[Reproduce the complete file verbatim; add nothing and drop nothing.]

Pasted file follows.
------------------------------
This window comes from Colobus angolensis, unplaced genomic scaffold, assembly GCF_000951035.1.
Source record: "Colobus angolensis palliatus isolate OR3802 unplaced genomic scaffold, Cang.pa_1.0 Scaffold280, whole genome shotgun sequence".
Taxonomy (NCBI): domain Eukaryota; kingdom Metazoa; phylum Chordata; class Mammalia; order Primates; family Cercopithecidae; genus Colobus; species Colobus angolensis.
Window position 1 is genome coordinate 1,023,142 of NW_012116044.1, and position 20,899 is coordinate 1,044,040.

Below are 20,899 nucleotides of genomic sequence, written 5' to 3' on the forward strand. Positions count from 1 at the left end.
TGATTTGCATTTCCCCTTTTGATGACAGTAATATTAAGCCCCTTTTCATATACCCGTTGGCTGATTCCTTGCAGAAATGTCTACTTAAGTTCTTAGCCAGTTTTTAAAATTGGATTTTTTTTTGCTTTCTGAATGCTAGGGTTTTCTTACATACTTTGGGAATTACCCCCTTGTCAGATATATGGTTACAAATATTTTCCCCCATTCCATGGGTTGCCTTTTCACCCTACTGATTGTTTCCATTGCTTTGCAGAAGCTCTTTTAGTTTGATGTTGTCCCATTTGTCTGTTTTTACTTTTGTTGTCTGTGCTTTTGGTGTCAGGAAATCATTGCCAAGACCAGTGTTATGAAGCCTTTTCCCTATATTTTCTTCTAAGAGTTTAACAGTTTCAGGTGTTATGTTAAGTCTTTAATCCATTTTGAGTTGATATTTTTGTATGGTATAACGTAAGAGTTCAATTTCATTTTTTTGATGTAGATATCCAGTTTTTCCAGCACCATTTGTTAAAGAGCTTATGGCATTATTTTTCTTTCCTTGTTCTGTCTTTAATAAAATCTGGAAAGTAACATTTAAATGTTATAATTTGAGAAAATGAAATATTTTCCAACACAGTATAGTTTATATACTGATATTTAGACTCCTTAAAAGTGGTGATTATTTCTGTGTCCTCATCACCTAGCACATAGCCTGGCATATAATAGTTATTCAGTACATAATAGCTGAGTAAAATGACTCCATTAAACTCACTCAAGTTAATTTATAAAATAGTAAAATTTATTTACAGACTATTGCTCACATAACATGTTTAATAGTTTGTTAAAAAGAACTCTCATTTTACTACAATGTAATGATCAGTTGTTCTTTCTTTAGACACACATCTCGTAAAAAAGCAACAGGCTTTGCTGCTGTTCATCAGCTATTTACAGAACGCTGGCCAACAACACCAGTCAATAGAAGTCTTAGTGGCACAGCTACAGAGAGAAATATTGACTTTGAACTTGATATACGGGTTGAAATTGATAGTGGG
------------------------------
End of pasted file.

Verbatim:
This window comes from Colobus angolensis, unplaced genomic scaffold, assembly GCF_000951035.1.
Source record: "Colobus angolensis palliatus isolate OR3802 unplaced genomic scaffold, Cang.pa_1.0 Scaffold280, whole genome shotgun sequence".
Taxonomy (NCBI): domain Eukaryota; kingdom Metazoa; phylum Chordata; class Mammalia; order Primates; family Cercopithecidae; genus Colobus; species Colobus angolensis.
Window position 1 is genome coordinate 1,023,142 of NW_012116044.1, and position 20,899 is coordinate 1,044,040.

Below are 20,899 nucleotides of genomic sequence, written 5' to 3' on the forward strand. Positions count from 1 at the left end.
TGATTTGCATTTCCCCTTTTGATGACAGTAATATTAAGCCCCTTTTCATATACCCGTTGGCTGATTCCTTGCAGAAATGTCTACTTAAGTTCTTAGCCAGTTTTTAAAATTGGATTTTTTTTTGCTTTCTGAATGCTAGGGTTTTCTTACATACTTTGGGAATTACCCCCTTGTCAGATATATGGTTACAAATATTTTCCCCCATTCCATGGGTTGCCTTTTCACCCTACTGATTGTTTCCATTGCTTTGCAGAAGCTCTTTTAGTTTGATGTTGTCCCATTTGTCTGTTTTTACTTTTGTTGTCTGTGCTTTTGGTGTCAGGAAATCATTGCCAAGACCAGTGTTATGAAGCCTTTTCCCTATATTTTCTTCTAAGAGTTTAACAGTTTCAGGTGTTATGTTAAGTCTTTAATCCATTTTGAGTTGATATTTTTGTATGGTATAACGTAAGAGTTCAATTTCATTTTTTTGATGTAGATATCCAGTTTTTCCAGCACCATTTGTTAAAGAGCTTATGGCATTATTTTTCTTTCCTTGTTCTGTCTTTAATAAAATCTGGAAAGTAACATTTAAATGTTATAATTTGAGAAAATGAAATATTTTCCAACACAGTATAGTTTATATACTGATATTTAGACTCCTTAAAAGTGGTGATTATTTCTGTGTCCTCATCACCTAGCACATAGCCTGGCATATAATAGTTATTCAGTACATAATAGCTGAGTAAAATGACTCCATTAAACTCACTCAAGTTAATTTATAAAATAGTAAAATTTATTTACAGACTATTGCTCACATAACATGTTTAATAGTTTGTTAAAAAGAACTCTCATTTTACTACAATGTAATGATCAGTTGTTCTTTCTTTAGACACACATCTCGTAAAAAAGCAACAGGCTTTGCTGCTGTTCATCAGCTATTTACAGAACGCTGGCCAACAACACCAGTCAATAGAAGTCTTAGTGGCACAGCTACAGAGAGAAATATTGACTTTGAACTTGATATACGGGTTGAAATTGATAGTGGG